Getting Clean Water

While many in Bangalore depend on packaged drinking water services, others rely on in-house treatment systems for the water piped directly to their homes. While some systems like reverse osmosis and ultraviolet irradiation require a high upfront investment, other more affordable but slower options include gravity filtration and boiling.

Despite their respective disadvantages, the city's high and middle income residents are often satisfied by at least one of these methods. However, treatment presents a much greater burden in the lowest income neighborhoods, where no method is simultaneously affordable, effective and safe enough to be widely applicable. 


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Prepackaged Drinking Water

Local vendors sell a variety of bottled water brands, including Bisleri, Aqua King, Parle and others. A customer can either exchange their empty, 20 liter "bubble top" container for a full one or buy disposable bottles in 5 liter sizes or less. While the 20 liter bubble top containers usually sell for ₹60, the per-liter price of the disposable bottles can be as high as ₹20.

  • Upfront cost: ₹280
  • Recurring cost: ₹3 to ₹20 per liter
  • Flow rate: instant

Reverse Osmosis

A source of pressurized, piped water is fed into an appliance that applies a chemical process to remove all impurities. There are two outputs of water. One output is safe to drink while the other output is shed off as water with an even higher level of contamination. 

  • Upfront cost: ₹18,500
  • Recurring cost: ₹1.23 per liter
  • Flow rate: 0.25 liters per minute
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Ultraviolet Irradiation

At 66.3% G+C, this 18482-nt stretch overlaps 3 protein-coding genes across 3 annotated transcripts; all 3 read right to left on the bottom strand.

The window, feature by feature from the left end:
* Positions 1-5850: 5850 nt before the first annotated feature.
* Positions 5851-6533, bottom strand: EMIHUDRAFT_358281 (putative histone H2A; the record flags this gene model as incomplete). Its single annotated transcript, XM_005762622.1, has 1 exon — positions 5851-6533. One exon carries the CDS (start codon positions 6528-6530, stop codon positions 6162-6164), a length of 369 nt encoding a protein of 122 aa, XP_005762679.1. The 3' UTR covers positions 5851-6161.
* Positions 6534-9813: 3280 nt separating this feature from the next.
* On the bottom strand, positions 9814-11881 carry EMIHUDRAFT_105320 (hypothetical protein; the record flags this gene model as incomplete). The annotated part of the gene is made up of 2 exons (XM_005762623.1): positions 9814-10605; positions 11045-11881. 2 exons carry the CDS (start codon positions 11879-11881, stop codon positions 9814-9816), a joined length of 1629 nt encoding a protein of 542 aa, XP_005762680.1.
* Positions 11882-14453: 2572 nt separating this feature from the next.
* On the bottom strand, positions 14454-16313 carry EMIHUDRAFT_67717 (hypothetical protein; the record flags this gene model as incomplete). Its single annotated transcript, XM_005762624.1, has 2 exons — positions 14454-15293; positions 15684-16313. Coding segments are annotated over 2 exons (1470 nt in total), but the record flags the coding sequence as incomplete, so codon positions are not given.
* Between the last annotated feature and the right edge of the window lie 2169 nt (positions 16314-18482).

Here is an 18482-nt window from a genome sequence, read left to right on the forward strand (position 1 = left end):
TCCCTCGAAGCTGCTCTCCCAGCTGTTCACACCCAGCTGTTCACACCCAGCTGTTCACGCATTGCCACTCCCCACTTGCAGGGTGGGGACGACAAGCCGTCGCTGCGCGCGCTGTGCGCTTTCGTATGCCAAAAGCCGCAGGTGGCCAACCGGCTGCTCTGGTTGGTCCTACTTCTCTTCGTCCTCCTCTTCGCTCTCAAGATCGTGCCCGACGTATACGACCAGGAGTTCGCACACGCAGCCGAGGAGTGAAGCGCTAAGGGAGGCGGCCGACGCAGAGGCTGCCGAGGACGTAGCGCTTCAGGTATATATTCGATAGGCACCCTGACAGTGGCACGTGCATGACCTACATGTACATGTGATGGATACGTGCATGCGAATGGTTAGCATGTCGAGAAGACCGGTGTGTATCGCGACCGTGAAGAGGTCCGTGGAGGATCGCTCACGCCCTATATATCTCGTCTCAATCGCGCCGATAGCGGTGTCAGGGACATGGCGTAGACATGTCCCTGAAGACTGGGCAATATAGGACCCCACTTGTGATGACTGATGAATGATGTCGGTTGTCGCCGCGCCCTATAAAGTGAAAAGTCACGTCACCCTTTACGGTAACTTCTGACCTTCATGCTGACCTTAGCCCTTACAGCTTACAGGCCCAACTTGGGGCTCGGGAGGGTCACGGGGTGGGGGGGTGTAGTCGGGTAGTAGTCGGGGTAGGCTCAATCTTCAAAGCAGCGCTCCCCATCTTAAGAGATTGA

A specialized lamp emits a high-energy beam of light into a chamber of flowing water. As the water passes through, the energy destroys the reproductive abilities of any biological contaminants. This produces safe outlet water, ready for consumption. In order to guarantee the pathogens' exposure to the light, any turbidity in the water is removed by a filtration stage before entering the chamber. 

  • Upfront cost: ₹9,500
  • Recurring cost: ₹0.57 per liter
  • Flow rate: 1 liter per minute

Gravity Filtration

Unclean water is poured into an upper container that contains some porous media. As water passes through this material, impurities and pathogens are separated out. The water is then collected in the bottom container and stored until it is released by a hand operated spigot or tap on the side. 

  • Upfront cost: ₹2,900
  • Recurring cost: ₹0.27 per liter
  • Flow rate: 0.08 liters per minute
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Boiling

Water is heated in a pot and boiled for at least 1 minute. While this kills all biological pathogens, any sediment or inorganic material remains. The fuel used is often kerosene, the price of which is volatile. While wood is a common alternative, the smoke can cause long term respiratory illness. 

  • Upfront cost: ₹700
  • Recurring cost: ₹0.28 per liter
  • Flow rate: 0.20 liters per minute

Water ATMs

A stand-alone structure is installed near a source in need of treatment. This installation treats and stores the water throughout the day. The internal treatment method is often either reverse osmosis or capacitive deionization (CDI). Customers use their pre-paid cards to withdraw water in set volumes ranging from 1 to 20 liters at a time. 

  • Upfront cost: none
  • Recurring cost: ₹0.5 per liter
  • Flow rate: instant
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The cost of treatment is one of the biggest reasons why low income residents choose to forgo treatment and/or clean water access. This cost includes the recurring price per use as well as the upfront cost of access. Therefore, it is the residents living in the lowest income, highest contamination areas that bear the brunt of the city's water quality issue. In order to focus on this burden, Pure Paani is determining where these areas are found in the highest proportion.